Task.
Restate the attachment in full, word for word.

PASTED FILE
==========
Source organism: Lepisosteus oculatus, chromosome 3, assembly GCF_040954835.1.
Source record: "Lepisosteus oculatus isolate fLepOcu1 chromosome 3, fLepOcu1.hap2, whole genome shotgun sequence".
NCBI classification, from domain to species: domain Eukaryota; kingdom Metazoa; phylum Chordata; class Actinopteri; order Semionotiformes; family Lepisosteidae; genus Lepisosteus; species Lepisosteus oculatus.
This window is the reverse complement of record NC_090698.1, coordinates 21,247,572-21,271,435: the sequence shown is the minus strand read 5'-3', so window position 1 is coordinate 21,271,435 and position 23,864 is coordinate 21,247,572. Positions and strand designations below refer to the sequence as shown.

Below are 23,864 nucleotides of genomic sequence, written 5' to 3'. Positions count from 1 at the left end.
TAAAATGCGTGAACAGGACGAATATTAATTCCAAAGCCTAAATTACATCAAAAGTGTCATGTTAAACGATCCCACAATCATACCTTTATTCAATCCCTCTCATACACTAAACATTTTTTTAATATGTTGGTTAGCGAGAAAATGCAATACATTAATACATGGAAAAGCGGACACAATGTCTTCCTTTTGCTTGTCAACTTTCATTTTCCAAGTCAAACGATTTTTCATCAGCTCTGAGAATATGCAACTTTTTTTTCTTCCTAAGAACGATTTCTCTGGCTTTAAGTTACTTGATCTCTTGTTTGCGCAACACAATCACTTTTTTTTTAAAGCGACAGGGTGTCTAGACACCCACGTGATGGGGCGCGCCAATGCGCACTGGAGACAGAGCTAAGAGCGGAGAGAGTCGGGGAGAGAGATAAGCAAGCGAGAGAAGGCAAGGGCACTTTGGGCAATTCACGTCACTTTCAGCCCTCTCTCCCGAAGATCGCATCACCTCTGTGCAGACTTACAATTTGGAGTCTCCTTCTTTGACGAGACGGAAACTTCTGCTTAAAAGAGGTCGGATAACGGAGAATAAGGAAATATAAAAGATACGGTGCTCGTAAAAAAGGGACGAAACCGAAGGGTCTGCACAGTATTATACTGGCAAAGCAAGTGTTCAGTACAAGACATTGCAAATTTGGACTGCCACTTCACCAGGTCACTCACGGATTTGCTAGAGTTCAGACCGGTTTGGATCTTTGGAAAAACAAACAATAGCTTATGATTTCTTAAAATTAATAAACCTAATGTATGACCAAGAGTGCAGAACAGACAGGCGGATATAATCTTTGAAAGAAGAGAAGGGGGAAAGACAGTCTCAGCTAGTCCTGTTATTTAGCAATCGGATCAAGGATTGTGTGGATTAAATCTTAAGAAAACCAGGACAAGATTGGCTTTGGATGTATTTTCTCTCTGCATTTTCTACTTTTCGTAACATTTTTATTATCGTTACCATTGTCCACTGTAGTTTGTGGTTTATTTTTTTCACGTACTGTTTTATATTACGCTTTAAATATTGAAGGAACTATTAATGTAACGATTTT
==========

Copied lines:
Source organism: Lepisosteus oculatus, chromosome 3, assembly GCF_040954835.1.
Source record: "Lepisosteus oculatus isolate fLepOcu1 chromosome 3, fLepOcu1.hap2, whole genome shotgun sequence".
NCBI classification, from domain to species: domain Eukaryota; kingdom Metazoa; phylum Chordata; class Actinopteri; order Semionotiformes; family Lepisosteidae; genus Lepisosteus; species Lepisosteus oculatus.
This window is the reverse complement of record NC_090698.1, coordinates 21,247,572-21,271,435: the sequence shown is the minus strand read 5'-3', so window position 1 is coordinate 21,271,435 and position 23,864 is coordinate 21,247,572. Positions and strand designations below refer to the sequence as shown.

Below are 23,864 nucleotides of genomic sequence, written 5' to 3'. Positions count from 1 at the left end.
TAAAATGCGTGAACAGGACGAATATTAATTCCAAAGCCTAAATTACATCAAAAGTGTCATGTTAAACGATCCCACAATCATACCTTTATTCAATCCCTCTCATACACTAAACATTTTTTTAATATGTTGGTTAGCGAGAAAATGCAATACATTAATACATGGAAAAGCGGACACAATGTCTTCCTTTTGCTTGTCAACTTTCATTTTCCAAGTCAAACGATTTTTCATCAGCTCTGAGAATATGCAACTTTTTTTTCTTCCTAAGAACGATTTCTCTGGCTTTAAGTTACTTGATCTCTTGTTTGCGCAACACAATCACTTTTTTTTTAAAGCGACAGGGTGTCTAGACACCCACGTGATGGGGCGCGCCAATGCGCACTGGAGACAGAGCTAAGAGCGGAGAGAGTCGGGGAGAGAGATAAGCAAGCGAGAGAAGGCAAGGGCACTTTGGGCAATTCACGTCACTTTCAGCCCTCTCTCCCGAAGATCGCATCACCTCTGTGCAGACTTACAATTTGGAGTCTCCTTCTTTGACGAGACGGAAACTTCTGCTTAAAAGAGGTCGGATAACGGAGAATAAGGAAATATAAAAGATACGGTGCTCGTAAAAAAGGGACGAAACCGAAGGGTCTGCACAGTATTATACTGGCAAAGCAAGTGTTCAGTACAAGACATTGCAAATTTGGACTGCCACTTCACCAGGTCACTCACGGATTTGCTAGAGTTCAGACCGGTTTGGATCTTTGGAAAAACAAACAATAGCTTATGATTTCTTAAAATTAATAAACCTAATGTATGACCAAGAGTGCAGAACAGACAGGCGGATATAATCTTTGAAAGAAGAGAAGGGGGAAAGACAGTCTCAGCTAGTCCTGTTATTTAGCAATCGGATCAAGGATTGTGTGGATTAAATCTTAAGAAAACCAGGACAAGATTGGCTTTGGATGTATTTTCTCTCTGCATTTTCTACTTTTCGTAACATTTTTATTATCGTTACCATTGTCCACTGTAGTTTGTGGTTTATTTTTTTCACGTACTGTTTTATATTACGCTTTAAATATTGAAGGAACTATTAATGTAACGATTTT